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The STEVE SINNOTT FOUNDATION

RAISING FUNDS Of course we need money for our work. Here are a few examples of how our enthusiastic supporters help us to raise funds. The Denham Divas are now singing to raise funds for musical instruments for Haiti, Sahbi Benzid and Stanborough school have developed robotics kits for Haiti. Nefa Nessa ran the marathon, Colin Powesland and Steve Ryan cycled 100 miles, Ingrid Khedun and Anne Lane swam the Serpentine and our friends at the Cardiff branch of the National Union of Teachers did a sponsored walk. Huge thanks to all of them and to our teacher organisation supporters in the UK. So there are lots ways to get involved and support our work. And it doesn’t have to involve stamina. You can be a regular supporter by becoming a Friend of the Foundation with a standing order completed on our website at www.stevesinnottfoundatin.org.uk or by downloading a form from the website or requesting one by email or post. You can also make single donations through our website or simply by texting EDFA 16 to 70070.

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Sign up your school to become a Steve Sinnott Foundation Education for All Awareness school. Sign up your school to sing and record our Education for All campaign song “A Better Place to Be”. Download the song from our website. Help with teaching resources, lesson plans etc to be supplied to schools through the Resource Centres. Follow us on our social network platforms and contribute your ideas and share our posts to help spread the word – details below. Join our storytelling programme and share tales about the positive power of education around the world. And much more – whatever you can think of.......... Please follow us and like and share our news with your friends on our Social Media Platforms On Instagram: ssfoundation On Twitter: SSFoundation On Facebook: http://facebook.com/stevesinnottfoundation OnTumblr: http://stevesinnottfoundation.tumblr.com/ On YouTube: http://youtube.com/sinnottfoundation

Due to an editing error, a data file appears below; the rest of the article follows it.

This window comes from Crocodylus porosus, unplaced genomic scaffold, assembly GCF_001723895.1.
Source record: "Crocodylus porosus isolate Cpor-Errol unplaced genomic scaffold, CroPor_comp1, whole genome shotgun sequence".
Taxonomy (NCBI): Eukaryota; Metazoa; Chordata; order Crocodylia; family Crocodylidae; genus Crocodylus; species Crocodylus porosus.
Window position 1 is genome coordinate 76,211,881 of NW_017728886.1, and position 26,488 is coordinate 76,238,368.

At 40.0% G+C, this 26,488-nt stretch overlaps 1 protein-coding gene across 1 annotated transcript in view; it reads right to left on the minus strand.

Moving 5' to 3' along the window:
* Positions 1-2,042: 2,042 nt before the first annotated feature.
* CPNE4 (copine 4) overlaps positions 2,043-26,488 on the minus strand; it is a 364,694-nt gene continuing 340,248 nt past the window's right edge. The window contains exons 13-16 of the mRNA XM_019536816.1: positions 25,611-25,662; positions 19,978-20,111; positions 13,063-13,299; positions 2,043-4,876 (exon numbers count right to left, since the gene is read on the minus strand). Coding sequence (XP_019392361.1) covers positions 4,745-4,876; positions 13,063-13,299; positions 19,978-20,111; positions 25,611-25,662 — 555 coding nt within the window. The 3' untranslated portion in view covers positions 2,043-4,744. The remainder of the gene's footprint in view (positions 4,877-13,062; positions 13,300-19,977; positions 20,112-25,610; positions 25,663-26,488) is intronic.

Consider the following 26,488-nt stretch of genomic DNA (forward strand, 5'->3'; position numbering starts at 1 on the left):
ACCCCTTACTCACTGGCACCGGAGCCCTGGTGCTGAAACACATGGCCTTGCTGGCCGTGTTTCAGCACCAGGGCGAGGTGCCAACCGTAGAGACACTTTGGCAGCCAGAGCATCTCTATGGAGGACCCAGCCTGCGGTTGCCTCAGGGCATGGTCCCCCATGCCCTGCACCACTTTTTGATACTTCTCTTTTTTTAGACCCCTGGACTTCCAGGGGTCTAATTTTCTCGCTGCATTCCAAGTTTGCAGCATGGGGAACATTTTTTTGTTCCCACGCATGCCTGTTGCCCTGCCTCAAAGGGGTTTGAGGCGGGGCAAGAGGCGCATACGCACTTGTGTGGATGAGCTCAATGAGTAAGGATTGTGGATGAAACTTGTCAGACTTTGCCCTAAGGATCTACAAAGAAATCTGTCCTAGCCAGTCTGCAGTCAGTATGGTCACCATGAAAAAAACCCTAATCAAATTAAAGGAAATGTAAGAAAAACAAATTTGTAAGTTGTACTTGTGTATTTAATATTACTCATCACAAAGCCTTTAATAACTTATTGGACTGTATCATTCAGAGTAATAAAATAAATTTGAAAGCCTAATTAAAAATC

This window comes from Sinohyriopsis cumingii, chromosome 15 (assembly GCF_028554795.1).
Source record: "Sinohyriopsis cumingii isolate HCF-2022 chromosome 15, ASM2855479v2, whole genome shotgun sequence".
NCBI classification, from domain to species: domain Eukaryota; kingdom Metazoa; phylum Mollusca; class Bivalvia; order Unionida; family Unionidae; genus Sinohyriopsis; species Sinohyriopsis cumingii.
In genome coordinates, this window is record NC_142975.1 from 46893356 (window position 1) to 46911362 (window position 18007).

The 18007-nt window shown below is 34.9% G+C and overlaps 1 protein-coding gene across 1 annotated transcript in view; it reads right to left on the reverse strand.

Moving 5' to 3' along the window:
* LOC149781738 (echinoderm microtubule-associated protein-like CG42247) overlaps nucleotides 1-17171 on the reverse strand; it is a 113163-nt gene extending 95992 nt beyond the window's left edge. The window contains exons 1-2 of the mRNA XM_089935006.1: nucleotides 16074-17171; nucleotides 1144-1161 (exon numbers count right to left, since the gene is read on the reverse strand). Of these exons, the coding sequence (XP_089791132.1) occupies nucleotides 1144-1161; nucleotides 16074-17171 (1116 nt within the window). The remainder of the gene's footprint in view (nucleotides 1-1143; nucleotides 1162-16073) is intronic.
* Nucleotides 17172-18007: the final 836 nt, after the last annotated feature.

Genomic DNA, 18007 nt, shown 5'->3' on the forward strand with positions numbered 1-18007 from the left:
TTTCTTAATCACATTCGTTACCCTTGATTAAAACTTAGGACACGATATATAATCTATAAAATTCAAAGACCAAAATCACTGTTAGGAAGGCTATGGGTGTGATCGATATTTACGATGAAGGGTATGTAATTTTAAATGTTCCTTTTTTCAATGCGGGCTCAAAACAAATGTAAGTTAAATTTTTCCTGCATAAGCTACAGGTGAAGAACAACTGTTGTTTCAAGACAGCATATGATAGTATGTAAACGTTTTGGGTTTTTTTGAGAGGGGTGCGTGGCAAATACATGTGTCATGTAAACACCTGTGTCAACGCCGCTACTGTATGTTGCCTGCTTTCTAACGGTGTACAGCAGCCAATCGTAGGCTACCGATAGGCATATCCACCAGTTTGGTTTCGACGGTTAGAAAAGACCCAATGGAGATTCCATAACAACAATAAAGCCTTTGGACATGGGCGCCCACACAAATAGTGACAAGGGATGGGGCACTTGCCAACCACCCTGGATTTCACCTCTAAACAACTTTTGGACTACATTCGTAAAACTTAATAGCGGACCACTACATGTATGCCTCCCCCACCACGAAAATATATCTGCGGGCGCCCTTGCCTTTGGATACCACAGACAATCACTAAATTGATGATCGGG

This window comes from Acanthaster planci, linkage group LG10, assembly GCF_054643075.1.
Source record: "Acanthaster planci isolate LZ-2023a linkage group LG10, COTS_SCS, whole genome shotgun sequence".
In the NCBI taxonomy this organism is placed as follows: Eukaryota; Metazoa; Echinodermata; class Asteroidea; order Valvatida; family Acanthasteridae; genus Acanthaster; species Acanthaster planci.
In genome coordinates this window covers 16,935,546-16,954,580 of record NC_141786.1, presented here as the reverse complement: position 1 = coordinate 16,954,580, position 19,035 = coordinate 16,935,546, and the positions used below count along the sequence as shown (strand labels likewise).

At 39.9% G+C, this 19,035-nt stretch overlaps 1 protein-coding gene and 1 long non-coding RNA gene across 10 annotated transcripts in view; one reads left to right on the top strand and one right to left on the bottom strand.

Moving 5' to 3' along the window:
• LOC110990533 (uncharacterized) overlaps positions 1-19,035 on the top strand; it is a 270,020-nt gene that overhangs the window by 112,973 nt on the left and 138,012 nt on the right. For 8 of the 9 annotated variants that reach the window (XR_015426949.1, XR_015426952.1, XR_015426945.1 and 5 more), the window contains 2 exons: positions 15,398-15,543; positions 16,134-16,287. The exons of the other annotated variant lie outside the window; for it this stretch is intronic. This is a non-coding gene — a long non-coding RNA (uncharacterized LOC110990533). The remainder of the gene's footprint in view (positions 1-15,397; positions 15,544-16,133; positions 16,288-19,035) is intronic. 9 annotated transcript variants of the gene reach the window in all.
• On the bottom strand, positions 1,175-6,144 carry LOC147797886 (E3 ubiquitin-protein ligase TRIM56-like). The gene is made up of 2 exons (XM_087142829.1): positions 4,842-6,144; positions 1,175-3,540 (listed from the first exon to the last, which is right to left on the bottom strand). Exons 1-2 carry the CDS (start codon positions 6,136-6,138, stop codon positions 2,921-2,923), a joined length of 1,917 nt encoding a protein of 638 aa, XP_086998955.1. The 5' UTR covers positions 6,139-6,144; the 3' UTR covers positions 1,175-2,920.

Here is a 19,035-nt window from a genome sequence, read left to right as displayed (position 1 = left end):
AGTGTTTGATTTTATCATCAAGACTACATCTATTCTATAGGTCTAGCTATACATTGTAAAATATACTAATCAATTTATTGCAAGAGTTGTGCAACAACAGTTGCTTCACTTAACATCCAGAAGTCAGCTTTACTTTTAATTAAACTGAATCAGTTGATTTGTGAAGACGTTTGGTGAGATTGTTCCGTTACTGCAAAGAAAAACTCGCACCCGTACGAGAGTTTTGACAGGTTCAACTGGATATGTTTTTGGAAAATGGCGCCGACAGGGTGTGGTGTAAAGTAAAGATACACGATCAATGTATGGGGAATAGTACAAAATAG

To comment on this article, email admin@stevesinnottfoundation.org.uk


To comment on this article, email admin@stevesinnottfoundation.org.uk

A THEME TUNE FOR TOLERANCE Dr. Tony Sewell CBE is Chief Executive of Generating Genius an organisation which supports young people from disadvantaged backgrounds to realise their potential in STEM (science, technology, engineering and maths).

Tolerance is a strange word and often we need to make a distinction between living next to each other and living together. In many ways ‘tolerance’ is simply living next door or side by side with those with different colours and cultures. This year is the 70th anniversary of the arrival of SS Windrush to Tilbury docks. This was Britain’s first example of post-world war mass immigration, when Britain invited workers from the Caribbean to come to Britain to help in post war recovery.

danced to their music of Ska and Reggae. The other point was sex. They were also sleeping together and having children. We now have one of the largest mixed-race populations in Europe. This was a far cry from a multi-cultural nirvana. Black men continued to be oppressed by the police and Black youth were kept in the bottom of their schools. It would take a lot of fighting and campaigning to bend Britain into a more tolerant flower.

However, white Britain began to change and would never be the same. Recently I bought a group of Jamaican drama school students to the UK. They visited the Windrush landing site in memory of their ancestors who left Jamaica in 1948. They performed a Shakespeare play at a local high school, which was predominantly white. It was appropriate as the audience was being seated to play ‘Exodus’ by Bob Marley. Once the high school children heard the tune they began to dance, as if this was their theme tune. It was clear that this new generation hadn’t lost its appetite for matters Jamaican. Their connection would be through the internet, they were the consumers of brand Jamaica. Unlike their ancestors they are more ‘tolerant ‘ of a diverse culture.